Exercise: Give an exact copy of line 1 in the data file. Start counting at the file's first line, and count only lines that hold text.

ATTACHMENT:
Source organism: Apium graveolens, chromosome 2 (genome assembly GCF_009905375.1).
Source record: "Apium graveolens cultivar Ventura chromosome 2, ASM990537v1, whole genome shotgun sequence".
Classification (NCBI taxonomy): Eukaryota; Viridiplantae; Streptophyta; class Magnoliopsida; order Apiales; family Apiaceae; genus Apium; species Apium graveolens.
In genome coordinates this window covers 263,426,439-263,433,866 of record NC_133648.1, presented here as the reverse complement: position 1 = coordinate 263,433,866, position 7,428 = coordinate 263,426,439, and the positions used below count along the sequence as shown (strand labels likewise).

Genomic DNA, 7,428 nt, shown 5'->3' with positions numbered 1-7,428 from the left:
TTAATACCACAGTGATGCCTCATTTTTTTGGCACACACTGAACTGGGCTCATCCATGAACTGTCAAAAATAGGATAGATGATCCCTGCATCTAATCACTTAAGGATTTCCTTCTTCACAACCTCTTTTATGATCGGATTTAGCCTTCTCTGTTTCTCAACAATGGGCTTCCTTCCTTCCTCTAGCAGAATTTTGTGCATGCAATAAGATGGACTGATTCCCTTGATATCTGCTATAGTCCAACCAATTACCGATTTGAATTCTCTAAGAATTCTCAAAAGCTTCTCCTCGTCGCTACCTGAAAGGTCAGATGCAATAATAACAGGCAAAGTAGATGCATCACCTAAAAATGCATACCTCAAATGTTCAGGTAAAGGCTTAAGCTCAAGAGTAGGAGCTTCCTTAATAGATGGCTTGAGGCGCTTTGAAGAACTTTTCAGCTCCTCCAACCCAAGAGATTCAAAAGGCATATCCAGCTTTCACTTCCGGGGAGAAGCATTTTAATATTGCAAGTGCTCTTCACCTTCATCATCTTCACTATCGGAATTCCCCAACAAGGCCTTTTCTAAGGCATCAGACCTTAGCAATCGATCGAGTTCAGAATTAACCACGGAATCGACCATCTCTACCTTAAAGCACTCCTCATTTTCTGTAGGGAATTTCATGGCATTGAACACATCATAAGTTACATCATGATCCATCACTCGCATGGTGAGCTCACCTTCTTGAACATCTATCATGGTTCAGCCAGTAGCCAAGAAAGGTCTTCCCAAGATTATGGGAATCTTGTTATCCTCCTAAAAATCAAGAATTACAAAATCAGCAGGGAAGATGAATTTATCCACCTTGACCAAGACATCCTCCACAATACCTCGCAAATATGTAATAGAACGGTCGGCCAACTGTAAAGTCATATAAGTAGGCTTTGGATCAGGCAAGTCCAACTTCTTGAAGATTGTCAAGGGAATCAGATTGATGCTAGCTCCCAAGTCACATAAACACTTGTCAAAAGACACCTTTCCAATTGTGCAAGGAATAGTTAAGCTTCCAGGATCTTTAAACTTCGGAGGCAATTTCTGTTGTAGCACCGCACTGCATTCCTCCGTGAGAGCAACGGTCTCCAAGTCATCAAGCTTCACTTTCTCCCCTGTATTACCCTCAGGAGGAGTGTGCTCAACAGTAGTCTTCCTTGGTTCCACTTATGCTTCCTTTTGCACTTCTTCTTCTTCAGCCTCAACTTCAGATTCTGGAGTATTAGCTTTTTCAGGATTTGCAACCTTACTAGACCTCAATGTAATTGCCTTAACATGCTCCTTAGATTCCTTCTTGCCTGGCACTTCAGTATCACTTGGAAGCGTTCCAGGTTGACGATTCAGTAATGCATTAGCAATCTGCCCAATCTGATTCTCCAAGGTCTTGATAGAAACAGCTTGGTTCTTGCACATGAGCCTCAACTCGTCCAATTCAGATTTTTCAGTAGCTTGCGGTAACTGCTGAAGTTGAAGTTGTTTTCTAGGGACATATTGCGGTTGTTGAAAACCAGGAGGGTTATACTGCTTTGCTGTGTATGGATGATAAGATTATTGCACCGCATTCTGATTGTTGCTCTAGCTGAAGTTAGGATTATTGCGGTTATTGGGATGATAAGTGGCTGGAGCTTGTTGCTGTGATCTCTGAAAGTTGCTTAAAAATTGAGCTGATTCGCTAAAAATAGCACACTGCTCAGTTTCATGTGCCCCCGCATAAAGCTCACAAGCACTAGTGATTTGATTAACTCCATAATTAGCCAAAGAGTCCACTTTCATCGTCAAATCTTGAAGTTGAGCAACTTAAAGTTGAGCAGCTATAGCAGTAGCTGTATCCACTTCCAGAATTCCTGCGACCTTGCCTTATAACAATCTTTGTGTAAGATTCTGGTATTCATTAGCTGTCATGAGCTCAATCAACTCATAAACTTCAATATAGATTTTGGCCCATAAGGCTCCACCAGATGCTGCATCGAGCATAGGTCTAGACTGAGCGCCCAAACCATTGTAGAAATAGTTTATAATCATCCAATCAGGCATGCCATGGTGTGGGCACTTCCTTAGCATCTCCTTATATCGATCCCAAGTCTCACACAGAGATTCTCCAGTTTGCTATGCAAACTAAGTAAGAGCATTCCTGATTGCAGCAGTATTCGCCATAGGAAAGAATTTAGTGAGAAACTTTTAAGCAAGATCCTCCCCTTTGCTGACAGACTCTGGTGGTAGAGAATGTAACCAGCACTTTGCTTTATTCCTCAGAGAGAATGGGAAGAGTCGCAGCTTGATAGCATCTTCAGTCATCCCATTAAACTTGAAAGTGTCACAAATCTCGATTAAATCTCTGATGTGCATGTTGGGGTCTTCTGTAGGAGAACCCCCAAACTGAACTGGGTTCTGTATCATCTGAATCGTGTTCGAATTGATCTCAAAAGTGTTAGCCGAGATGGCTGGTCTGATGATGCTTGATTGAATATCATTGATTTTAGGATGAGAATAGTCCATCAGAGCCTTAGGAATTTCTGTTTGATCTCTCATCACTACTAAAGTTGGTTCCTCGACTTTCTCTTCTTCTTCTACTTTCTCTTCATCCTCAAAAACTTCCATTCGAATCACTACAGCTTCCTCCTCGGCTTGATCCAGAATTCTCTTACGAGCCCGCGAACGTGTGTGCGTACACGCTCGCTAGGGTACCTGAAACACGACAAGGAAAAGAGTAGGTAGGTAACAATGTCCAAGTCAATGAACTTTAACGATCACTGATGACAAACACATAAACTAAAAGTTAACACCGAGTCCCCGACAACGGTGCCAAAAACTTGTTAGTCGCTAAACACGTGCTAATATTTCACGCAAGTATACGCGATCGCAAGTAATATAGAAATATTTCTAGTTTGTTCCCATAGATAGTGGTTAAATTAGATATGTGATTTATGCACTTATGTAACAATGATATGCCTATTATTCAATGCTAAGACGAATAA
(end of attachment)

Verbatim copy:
Source organism: Apium graveolens, chromosome 2 (genome assembly GCF_009905375.1).